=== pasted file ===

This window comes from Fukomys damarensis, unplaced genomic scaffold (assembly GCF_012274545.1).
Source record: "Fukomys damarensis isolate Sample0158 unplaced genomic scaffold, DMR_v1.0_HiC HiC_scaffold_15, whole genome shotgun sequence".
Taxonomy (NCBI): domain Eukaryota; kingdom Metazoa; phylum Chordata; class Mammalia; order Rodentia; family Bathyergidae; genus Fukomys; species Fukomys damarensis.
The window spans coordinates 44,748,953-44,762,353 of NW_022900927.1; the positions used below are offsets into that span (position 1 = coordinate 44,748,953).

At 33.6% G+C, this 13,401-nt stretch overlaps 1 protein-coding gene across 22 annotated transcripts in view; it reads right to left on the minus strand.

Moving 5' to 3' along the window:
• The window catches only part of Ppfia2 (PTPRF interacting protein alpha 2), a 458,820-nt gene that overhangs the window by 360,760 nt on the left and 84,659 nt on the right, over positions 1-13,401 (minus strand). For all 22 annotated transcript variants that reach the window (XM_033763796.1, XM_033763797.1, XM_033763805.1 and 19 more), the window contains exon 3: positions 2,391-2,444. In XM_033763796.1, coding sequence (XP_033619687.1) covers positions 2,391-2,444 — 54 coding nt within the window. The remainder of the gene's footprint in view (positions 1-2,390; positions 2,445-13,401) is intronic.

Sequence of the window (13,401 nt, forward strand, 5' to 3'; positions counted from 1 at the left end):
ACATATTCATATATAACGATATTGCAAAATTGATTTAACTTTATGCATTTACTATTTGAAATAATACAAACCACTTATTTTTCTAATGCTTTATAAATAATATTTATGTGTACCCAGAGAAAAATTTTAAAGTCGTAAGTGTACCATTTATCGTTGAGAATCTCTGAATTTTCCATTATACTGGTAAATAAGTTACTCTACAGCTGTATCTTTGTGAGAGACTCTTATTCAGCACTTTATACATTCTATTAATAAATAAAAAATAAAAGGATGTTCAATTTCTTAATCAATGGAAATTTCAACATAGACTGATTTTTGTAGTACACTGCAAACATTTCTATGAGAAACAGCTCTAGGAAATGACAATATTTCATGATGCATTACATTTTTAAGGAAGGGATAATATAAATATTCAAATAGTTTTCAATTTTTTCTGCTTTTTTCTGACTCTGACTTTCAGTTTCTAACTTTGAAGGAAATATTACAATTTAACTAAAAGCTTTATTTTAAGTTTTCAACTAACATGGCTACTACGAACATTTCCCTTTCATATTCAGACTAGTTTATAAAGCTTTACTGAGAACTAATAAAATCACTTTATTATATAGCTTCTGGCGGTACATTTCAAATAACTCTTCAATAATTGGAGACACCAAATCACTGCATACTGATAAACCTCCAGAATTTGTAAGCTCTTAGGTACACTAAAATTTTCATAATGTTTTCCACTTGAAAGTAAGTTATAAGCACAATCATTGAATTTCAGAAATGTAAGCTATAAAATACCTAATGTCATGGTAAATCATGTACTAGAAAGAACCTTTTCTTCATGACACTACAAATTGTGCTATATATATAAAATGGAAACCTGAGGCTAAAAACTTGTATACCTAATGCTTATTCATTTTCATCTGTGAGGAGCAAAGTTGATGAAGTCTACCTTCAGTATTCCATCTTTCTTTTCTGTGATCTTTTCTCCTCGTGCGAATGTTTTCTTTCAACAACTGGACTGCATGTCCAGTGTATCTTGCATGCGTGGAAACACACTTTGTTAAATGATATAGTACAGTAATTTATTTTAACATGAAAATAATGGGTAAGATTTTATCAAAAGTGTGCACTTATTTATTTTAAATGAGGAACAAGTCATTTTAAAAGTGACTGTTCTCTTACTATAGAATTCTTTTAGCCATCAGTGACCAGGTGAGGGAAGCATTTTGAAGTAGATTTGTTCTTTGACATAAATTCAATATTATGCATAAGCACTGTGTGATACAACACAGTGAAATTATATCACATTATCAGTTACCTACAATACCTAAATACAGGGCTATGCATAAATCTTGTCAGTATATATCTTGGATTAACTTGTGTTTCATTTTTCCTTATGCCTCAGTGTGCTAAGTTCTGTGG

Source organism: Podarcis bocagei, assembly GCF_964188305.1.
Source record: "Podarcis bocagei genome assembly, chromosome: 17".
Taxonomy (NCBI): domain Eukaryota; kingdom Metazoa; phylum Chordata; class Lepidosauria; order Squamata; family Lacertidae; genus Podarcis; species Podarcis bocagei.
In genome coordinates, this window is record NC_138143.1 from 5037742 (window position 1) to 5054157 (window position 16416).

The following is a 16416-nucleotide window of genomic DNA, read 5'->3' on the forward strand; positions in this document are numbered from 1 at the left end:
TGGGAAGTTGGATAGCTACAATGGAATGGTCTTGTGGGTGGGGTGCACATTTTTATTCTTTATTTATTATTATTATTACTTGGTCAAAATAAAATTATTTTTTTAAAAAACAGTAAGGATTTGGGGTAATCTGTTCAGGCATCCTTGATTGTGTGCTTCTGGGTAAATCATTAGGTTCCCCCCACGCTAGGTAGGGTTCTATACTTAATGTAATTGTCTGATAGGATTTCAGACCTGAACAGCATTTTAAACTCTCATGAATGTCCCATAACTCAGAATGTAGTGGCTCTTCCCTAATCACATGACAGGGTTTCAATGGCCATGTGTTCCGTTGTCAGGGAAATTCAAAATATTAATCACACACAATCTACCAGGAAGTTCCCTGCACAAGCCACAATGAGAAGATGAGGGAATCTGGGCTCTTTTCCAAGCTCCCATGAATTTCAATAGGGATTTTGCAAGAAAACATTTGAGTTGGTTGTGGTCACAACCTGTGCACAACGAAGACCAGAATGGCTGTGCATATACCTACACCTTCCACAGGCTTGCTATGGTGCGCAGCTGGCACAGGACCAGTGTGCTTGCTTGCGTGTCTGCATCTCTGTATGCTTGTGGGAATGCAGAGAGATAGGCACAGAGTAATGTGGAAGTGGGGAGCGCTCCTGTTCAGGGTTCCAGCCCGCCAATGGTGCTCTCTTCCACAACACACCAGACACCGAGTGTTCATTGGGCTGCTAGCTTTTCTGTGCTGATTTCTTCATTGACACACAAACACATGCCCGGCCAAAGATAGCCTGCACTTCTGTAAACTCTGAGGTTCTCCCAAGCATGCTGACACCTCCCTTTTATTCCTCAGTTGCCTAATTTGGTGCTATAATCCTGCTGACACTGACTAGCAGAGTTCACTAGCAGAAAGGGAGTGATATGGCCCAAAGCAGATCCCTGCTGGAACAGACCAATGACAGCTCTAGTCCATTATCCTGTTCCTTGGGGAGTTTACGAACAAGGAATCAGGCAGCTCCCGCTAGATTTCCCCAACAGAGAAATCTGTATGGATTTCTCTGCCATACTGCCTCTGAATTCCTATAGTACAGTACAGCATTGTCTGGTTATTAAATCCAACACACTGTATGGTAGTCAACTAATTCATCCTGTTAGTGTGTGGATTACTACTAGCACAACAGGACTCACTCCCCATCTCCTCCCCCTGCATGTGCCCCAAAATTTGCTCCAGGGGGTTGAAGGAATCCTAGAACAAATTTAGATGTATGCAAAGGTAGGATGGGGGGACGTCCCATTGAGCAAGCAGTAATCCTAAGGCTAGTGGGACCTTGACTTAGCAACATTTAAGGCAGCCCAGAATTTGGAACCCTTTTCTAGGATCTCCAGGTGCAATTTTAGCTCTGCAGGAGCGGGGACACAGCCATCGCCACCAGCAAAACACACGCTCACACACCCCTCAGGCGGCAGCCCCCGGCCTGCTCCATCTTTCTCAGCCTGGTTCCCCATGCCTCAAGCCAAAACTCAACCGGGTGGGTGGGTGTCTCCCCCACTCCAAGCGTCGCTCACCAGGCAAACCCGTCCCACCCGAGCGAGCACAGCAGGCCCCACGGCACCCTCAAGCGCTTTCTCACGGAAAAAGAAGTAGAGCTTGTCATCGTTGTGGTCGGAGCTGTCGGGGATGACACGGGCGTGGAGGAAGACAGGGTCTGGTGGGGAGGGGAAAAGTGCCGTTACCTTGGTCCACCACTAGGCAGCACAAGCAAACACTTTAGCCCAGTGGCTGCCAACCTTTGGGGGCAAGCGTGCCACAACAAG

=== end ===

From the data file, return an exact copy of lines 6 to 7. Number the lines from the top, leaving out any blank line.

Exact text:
Moving 5' to 3' along the window:
• The window catches only part of Ppfia2 (PTPRF interacting protein alpha 2), a 458,820-nt gene that overhangs the window by 360,760 nt on the left and 84,659 nt on the right, over positions 1-13,401 (minus strand). For all 22 annotated transcript variants that reach the window (XM_033763796.1, XM_033763797.1, XM_033763805.1 and 19 more), the window contains exon 3: positions 2,391-2,444. In XM_033763796.1, coding sequence (XP_033619687.1) covers positions 2,391-2,444 — 54 coding nt within the window. The remainder of the gene's footprint in view (positions 1-2,390; positions 2,445-13,401) is intronic.